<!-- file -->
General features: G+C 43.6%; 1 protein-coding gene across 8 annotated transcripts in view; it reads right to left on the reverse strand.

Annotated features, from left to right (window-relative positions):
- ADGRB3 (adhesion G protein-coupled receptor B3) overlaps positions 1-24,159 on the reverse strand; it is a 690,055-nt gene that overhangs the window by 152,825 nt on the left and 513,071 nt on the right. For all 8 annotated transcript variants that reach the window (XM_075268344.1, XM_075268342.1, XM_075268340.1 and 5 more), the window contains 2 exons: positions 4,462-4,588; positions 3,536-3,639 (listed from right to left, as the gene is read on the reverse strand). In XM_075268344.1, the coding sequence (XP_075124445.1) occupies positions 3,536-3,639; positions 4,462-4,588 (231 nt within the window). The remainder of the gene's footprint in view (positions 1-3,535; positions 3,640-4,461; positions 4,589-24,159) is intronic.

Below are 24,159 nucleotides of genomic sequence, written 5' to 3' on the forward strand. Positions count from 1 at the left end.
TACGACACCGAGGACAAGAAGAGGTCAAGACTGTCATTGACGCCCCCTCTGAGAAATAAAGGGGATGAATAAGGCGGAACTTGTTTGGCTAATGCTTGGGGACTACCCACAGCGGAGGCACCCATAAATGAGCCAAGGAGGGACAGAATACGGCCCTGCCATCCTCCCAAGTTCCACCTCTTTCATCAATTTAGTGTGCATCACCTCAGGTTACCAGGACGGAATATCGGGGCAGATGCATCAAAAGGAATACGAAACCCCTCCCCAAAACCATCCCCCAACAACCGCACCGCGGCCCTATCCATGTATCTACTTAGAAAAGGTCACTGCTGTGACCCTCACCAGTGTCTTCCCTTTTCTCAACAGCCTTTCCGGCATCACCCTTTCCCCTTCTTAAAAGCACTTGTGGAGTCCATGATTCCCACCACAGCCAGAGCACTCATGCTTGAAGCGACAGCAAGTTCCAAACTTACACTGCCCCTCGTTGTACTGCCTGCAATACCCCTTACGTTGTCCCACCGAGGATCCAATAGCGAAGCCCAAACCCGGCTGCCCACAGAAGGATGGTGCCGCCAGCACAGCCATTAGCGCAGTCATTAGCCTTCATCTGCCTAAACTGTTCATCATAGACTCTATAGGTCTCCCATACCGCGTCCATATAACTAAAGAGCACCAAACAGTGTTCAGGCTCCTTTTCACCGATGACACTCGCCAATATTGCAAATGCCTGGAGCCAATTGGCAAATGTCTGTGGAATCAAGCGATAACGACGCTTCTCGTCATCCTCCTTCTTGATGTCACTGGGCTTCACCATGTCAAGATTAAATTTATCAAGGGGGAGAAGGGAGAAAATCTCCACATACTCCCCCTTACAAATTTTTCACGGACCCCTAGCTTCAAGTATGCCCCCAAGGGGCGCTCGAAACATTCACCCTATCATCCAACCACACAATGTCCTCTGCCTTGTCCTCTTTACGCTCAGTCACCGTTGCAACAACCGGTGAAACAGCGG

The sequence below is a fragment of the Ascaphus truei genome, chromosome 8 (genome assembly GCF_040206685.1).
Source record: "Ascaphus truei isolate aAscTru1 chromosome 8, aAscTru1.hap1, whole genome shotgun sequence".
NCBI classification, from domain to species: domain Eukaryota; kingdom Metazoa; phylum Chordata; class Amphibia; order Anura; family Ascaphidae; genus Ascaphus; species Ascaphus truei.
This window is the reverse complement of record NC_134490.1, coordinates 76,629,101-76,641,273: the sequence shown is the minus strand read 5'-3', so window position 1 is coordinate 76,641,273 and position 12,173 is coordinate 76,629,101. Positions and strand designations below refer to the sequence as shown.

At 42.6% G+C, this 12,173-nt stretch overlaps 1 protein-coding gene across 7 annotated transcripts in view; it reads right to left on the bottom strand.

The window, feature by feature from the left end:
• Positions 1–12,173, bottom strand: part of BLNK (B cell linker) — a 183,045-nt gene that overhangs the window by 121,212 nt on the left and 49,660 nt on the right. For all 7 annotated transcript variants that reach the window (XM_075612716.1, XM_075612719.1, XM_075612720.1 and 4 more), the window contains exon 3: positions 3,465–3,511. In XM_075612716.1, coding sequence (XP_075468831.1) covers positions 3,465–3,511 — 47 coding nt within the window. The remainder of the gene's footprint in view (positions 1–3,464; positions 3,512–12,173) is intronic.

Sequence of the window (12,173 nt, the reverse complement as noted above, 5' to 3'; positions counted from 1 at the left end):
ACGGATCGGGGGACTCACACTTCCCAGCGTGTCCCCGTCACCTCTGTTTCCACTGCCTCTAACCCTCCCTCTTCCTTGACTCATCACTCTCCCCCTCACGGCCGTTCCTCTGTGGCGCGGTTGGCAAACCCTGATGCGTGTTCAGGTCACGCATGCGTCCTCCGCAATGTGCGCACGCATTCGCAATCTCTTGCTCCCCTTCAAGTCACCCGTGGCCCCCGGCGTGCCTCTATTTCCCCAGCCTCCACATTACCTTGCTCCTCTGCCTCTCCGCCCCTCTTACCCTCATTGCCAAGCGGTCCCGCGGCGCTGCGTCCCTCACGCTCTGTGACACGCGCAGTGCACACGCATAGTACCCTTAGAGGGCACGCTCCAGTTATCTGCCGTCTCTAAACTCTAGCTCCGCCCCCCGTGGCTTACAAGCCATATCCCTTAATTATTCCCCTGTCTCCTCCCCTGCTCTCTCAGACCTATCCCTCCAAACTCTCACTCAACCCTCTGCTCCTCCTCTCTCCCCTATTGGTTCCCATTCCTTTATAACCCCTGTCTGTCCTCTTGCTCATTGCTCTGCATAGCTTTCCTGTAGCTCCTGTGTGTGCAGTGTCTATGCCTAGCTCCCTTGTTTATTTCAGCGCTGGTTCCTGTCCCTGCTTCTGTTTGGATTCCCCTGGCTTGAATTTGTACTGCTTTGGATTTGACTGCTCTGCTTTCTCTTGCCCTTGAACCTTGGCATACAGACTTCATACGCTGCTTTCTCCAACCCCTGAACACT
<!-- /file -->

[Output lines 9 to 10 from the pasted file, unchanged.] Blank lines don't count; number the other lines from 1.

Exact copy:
This window is the reverse complement of record NC_134490.1, coordinates 76,629,101-76,641,273: the sequence shown is the minus strand read 5'-3', so window position 1 is coordinate 76,641,273 and position 12,173 is coordinate 76,629,101. Positions and strand designations below refer to the sequence as shown.

At 42.6% G+C, this 12,173-nt stretch overlaps 1 protein-coding gene across 7 annotated transcripts in view; it reads right to left on the bottom strand.